Energy-monitoring solutions are now available to aggregate this data and can give data center managers a detailed view of the conditions at the individual server or rack level. The data can drive a picture of the entire data center and also support drilling down to understand the energy requirements and usage patterns for groups of users or physical resources.
By continuously collecting data in real time, it is possible to generate thermal maps of the data center and uncover hot spots and airflow inefficiencies before they lead to failures. Data logs can also be analyzed to identify trends and fine-tune power and cooling systems accordingly. The primary benefit of a fine-grained, real-time data collection and aggregation solution is the ability to avoid designing data centers on the basis of worst-case situations.
Solid Solutions for Holistic Data Center Energy Management
Armed with the ability to automatically collect and aggregate power and thermal measurements, data center managers and facility teams quickly recognized the value of emerging middleware solutions and tools that go further than passive monitoring. Energy-management solutions have evolved to enable the following:
- Proactive threshold detection to identify and correct problems and adjust conditions, extending the life of data center assets
- Introduction of controls that enforce policies and allocations designed for optimized service and energy efficiency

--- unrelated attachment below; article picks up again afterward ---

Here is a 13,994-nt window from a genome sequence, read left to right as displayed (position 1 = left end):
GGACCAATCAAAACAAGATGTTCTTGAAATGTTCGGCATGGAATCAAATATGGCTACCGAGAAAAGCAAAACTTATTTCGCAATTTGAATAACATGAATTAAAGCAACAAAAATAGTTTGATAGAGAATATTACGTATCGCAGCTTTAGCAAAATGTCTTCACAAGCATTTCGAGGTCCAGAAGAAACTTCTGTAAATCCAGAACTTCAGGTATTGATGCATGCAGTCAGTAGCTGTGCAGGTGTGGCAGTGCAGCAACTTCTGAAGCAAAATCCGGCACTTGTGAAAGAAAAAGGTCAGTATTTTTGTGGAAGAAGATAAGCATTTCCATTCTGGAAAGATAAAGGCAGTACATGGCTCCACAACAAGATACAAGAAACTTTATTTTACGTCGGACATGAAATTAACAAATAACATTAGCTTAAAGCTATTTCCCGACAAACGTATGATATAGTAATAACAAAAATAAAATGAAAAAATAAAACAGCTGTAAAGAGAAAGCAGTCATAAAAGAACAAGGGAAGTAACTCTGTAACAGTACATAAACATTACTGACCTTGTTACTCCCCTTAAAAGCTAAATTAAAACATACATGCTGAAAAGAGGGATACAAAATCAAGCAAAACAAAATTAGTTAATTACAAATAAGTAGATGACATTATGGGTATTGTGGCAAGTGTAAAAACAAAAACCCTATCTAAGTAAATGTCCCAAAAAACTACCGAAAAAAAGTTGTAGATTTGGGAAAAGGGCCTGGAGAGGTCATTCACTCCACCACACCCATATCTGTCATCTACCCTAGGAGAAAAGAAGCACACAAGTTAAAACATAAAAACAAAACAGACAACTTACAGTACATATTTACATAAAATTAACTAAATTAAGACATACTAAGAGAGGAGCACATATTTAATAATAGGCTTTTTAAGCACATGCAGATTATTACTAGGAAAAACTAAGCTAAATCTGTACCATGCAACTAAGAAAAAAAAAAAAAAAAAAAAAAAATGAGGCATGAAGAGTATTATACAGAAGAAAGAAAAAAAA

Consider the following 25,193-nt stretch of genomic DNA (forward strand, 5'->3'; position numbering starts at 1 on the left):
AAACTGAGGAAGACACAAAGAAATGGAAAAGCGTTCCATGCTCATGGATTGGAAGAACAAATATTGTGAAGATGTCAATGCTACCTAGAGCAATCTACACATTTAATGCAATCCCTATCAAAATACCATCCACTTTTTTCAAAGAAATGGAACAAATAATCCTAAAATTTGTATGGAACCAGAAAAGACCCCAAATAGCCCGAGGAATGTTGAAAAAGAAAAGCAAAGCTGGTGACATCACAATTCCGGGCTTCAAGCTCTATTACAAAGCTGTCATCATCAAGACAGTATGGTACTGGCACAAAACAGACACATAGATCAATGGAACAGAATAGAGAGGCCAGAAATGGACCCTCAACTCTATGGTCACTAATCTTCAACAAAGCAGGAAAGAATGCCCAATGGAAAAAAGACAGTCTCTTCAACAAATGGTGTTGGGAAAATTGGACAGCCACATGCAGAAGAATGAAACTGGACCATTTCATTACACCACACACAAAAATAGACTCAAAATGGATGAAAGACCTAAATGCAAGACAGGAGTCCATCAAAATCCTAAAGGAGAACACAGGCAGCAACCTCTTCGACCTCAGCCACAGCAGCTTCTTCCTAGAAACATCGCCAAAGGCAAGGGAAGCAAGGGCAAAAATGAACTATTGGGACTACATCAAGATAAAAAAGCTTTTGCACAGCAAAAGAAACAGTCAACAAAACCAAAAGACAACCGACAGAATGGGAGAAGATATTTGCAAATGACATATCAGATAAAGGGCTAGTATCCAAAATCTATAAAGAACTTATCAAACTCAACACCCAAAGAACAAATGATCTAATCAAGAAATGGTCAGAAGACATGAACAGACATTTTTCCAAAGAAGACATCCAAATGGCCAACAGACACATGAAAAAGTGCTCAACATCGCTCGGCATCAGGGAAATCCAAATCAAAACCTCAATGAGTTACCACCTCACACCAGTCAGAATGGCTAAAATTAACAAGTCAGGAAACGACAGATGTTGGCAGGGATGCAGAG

- Dynamic adjustment of server configurations during times of outages
- Billing for services using a model that takes into account total energy consumption
- Integration of energy management with systems- and facilities-management consoles and methodologies
Data center teams face energy challenges in every direction. Users want 100 percent uptime. Management wants lower costs and sustainable practices. Facilities teams need to divert power to other site needs. And utilities companies are saying they can’t meet the service levels required for expanding data centers, even if companies can pay the escalating prices for energy.
The days of overprovisioning are over, and holistic energy-management solutions have arrived on the market. Today’s challenge is to accurately define the main requirements for an energy management solution and to choose a solution that puts a data center on the lowest-risk path, considering the current trends and energy outlooks.
About the Author
Jeffrey S. Klaus is the director of Data Center Manager (DCM) at Intel Corporation.
Next week, in part two of this series, Jeff overviews the trends and industry changes that are affecting today’s data centers and accelerating the need for energy efficiencies. The series will conclude with part three, which outlines the best practices that employ the latest approaches, along with examples of the benefits being gained by enterprises that are pioneering next-generation energy management.
Leading article photo courtesy of bandarji